Appendix A.  Current Sources of the Root Zone

   The root zone can be retrieved from anywhere as long as it comes with
   all the DNSSEC records needed for validation.  Currently, there are
   three sources of the root zone supported by ICANN:

   o  From ICANN via FTP at ftp://rs.internic.net/domain/root.zone

   o  From ICANN via HTTP at http://www.internic.net/domain/root.zone

   o  From ICANN by AXFR from DNS servers at xfr.lax.dns.icann.org and
      xfr.cjr.dns.icann.org

   Currently, the root can be retrieved by zone transfer from the
   following root server operators:

   o  b.root-servers.net

   o  c.root-servers.net

   o  f.root-servers.net

   o  g.root-servers.net

   o  k.root-servers.net

Appendix B.  Example Configurations of Common Implementations

   This section shows fragments of configurations for some popular
   recursive server software that is believed to correctly implement the
   requirements given in this document.

B.1.  Example Configuration: BIND 9.9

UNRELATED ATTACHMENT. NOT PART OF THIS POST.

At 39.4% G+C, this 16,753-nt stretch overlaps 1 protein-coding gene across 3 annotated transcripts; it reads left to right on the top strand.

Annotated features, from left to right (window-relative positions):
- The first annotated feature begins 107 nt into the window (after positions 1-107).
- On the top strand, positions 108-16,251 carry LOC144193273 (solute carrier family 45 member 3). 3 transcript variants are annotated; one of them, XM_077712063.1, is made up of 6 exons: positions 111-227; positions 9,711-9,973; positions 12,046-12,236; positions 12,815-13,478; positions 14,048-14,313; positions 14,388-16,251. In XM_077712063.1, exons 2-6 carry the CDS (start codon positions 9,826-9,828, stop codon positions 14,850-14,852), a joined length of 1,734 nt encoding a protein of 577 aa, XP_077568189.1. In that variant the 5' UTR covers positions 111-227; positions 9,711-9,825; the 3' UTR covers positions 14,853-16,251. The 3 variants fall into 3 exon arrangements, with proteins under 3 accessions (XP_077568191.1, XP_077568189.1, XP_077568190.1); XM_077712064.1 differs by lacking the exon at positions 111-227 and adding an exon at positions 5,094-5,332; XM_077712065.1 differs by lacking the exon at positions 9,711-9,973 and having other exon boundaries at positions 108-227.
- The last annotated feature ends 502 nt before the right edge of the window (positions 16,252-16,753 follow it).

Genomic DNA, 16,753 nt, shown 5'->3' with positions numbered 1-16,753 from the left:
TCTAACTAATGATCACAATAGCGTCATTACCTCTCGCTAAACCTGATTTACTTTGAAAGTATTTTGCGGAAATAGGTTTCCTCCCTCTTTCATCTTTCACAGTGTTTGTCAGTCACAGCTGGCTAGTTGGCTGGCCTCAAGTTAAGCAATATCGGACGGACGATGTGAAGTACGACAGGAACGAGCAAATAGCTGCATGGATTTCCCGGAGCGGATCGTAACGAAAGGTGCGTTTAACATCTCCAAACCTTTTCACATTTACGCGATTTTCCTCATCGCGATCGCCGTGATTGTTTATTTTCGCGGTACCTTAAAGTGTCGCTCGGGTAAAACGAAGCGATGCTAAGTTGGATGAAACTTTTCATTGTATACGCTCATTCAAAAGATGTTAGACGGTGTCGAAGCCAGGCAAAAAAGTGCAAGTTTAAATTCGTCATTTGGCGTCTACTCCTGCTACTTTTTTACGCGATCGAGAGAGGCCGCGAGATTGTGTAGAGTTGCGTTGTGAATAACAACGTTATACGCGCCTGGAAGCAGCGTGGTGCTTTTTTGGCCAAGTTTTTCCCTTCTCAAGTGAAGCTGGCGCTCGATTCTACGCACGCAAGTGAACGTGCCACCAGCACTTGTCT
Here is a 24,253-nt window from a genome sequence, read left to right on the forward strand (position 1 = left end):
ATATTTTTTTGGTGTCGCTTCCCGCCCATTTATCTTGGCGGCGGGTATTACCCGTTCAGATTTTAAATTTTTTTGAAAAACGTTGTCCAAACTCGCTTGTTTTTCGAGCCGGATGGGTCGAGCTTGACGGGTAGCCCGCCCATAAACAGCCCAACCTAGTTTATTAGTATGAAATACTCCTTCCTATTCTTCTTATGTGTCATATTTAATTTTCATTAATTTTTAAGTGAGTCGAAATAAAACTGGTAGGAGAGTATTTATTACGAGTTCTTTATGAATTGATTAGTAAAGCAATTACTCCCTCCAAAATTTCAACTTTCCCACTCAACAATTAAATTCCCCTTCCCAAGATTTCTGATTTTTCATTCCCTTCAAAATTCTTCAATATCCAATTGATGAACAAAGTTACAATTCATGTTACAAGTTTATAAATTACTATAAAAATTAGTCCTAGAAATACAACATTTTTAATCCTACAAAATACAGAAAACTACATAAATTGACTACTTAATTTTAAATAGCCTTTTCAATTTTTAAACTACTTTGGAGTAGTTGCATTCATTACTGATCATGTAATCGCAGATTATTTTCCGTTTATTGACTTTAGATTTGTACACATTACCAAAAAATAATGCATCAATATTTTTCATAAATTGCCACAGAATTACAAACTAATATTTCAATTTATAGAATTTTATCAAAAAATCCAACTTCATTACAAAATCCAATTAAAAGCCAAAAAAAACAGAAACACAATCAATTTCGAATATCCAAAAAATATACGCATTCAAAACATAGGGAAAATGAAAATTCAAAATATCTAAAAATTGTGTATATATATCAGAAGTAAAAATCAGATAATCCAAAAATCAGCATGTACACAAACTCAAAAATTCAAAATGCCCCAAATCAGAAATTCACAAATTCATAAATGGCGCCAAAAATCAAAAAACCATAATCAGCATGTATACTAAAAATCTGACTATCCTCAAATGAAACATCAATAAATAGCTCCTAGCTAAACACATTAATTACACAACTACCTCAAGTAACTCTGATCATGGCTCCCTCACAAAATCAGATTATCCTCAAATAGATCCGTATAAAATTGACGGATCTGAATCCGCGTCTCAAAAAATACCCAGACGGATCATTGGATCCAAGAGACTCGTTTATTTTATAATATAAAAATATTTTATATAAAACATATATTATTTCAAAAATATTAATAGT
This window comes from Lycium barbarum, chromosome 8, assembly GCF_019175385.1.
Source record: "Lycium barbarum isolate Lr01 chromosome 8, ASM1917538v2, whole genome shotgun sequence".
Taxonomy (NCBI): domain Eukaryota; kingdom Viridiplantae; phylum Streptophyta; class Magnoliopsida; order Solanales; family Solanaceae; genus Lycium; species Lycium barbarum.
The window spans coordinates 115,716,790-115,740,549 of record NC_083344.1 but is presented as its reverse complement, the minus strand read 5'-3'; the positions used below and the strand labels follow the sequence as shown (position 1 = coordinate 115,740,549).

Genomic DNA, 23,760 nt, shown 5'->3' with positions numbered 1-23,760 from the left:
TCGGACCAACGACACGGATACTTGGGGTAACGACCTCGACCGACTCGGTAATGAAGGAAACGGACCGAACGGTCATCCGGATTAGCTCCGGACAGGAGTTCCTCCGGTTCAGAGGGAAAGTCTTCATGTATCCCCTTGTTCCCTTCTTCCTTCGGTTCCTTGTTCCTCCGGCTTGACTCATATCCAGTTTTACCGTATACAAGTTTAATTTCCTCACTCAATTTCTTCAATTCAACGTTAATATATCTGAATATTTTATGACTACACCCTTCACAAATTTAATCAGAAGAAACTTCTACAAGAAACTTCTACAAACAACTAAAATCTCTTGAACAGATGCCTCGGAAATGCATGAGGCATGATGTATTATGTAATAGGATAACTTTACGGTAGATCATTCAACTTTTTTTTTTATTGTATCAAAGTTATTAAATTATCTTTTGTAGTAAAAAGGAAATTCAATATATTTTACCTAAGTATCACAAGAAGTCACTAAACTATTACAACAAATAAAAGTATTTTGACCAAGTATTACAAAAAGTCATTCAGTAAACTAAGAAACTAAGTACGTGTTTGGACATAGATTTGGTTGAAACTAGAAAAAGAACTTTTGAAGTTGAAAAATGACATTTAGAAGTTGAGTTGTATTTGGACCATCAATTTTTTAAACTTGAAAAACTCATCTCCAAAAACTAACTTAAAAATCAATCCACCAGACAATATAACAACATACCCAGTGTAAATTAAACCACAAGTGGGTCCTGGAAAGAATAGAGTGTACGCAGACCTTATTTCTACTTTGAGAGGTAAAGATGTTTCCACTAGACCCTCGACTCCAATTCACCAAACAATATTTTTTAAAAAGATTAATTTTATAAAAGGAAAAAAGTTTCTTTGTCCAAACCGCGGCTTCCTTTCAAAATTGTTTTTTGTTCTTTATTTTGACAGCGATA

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   view root {
       match-destinations { 127.12.12.12; };
       zone "." {
           type slave;
           file "rootzone.db";
           notify no;
           masters {
               192.228.79.201; # b.root-servers.net
               192.33.4.12;    # c.root-servers.net
               192.5.5.241;    # f.root-servers.net
               192.112.36.4;   # g.root-servers.net
               193.0.14.129;   # k.root-servers.net
           };
       };
   };

   view recursive {
       dnssec-validation auto;
       allow-recursion { any; };
       recursion yes;
       zone "." {
           type static-stub;
           server-addresses { 127.12.12.12; };
       };
   };

B.2.  Example Configuration: Unbound 1.4 and NSD 4

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   # Configuration for Unbound

   server:
       do-not-query-localhost: no

   stub-zone:
       name: "."
       stub-prime: no
       stub-addr: 127.12.12.12

   # Configuration for NSD
   server:
       ip-address: 127.12.12.12

   zone:
       name: "."
       request-xfr: 192.228.79.201 NOKEY # b.root-servers.net
       request-xfr: 192.33.4.12 NOKEY # c.root-servers.net
       request-xfr: 192.5.5.241 NOKEY # f.root-servers.net
       request-xfr: 192.112.36.4 NOKEY # g.root-servers.net
       request-xfr: 193.0.14.129 NOKEY # k.root-servers.net

Authors' Addresses

   Warren Kumari
   Google

   Email: Warren@kumari.net

   Paul Hoffman
   VPN Consortium

   Email: paul.hoffman@vpnc.org